There may also be a culture in such professions where there is an expectation that individuals should work around the clock and that the job comes before everything. In relation to the medical profession, Hey5 went as far as to claim that:

Doctors who do not subscribe to such an ethos [of work addiction] may often be criticised by other colleagues as being lazy, lacking in motivation, or unambitious (p1235).

The paper by Maisonneuve and colleagues6 in this issue of BMJ Quality and Safety examined work addiction in the context of the ethical climate in a Canadian healthcare setting. Using an online survey, the authors examined constructs including ethical climate, work addiction and perceived quality of care using validated scales. They found that presence of an ethical climate reduced the extent to which employees experience work addiction, which was also associated with greater perceived quality of care and lower intention to quit the profession. These effects were most pronounced for employees with lower levels of tenure. The authors concluded that ethical climate in healthcare organisations is therefore important in reducing work addiction, particularly among newer members of staff, with likely benefits to patient care.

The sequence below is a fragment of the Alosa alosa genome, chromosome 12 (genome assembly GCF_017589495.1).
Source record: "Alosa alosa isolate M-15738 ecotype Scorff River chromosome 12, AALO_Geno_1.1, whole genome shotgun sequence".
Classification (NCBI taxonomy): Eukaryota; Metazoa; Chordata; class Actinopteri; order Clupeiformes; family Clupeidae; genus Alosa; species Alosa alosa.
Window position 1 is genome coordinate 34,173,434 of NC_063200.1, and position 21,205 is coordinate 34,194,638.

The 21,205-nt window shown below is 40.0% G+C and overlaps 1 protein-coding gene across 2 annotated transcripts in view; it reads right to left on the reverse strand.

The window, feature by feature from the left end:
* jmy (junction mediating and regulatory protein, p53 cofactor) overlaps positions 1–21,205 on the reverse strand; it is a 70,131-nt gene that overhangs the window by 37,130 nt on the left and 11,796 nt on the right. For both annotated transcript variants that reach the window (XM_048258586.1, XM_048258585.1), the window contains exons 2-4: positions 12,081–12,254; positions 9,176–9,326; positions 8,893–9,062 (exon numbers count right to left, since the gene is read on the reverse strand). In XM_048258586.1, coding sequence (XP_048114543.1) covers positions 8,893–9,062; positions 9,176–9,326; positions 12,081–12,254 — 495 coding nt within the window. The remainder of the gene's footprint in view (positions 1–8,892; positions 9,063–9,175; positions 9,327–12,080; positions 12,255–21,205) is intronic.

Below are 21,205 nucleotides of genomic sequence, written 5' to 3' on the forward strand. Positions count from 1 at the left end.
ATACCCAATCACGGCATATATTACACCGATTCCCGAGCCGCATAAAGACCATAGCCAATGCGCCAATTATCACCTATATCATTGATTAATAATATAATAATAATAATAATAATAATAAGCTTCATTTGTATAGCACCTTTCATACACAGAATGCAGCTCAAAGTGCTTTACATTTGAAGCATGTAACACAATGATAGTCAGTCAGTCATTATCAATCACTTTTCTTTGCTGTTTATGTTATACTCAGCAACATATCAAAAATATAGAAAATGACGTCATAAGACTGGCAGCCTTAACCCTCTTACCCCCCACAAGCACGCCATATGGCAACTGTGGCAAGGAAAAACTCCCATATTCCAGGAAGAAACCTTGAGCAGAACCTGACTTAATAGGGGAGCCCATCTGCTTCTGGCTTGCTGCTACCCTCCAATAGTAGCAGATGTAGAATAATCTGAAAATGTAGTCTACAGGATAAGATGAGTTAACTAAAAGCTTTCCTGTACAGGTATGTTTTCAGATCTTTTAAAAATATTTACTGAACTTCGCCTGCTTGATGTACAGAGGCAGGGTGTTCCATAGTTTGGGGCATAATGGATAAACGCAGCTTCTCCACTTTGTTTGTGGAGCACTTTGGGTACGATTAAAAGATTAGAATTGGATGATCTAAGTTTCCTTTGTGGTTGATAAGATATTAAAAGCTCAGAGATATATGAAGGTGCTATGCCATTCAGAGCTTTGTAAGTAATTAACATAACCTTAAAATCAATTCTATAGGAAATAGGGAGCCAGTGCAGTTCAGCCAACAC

This study is among a growing number of papers that have investigated work addiction in healthcare settings. One of the largest studies in this area was by Schaufeli and colleagues.7 Using the Dutch Work Addiction Scale (DUWAS), they surveyed a nationwide sample of 2115 junior doctors (‘residents’) in the Netherlands. They carried out a cluster analysis, which resulted in four groups: (i) workaholic residents, (ii) non-workaholic residents, (iii) hardworking residents and (iv) compulsive working residents. Unsurprisingly, those who worked both excessively and compulsively had the most negative consequences in terms of their well-being, job demands, and job resources. Another study using the same dataset indicated that workaholism contributed incrementally to explaining the negative consequence of burnout and the positive consequence of good well-being.8 In another relatively large study, Azevedo and Mathias9 examined work addiction among 1108 Brazilian doctors using the DUWAS. They reported that 45% of their sample were ‘addicted’, but the cut-off score used was very low and so the majority of the so-called work addicts may not have been genuinely addicted to work. The only variable positively associated with work addiction was working more shifts. Age was negatively associated with work addiction (ie, younger doctors were more likely to be classed as addicted to work than older doctors).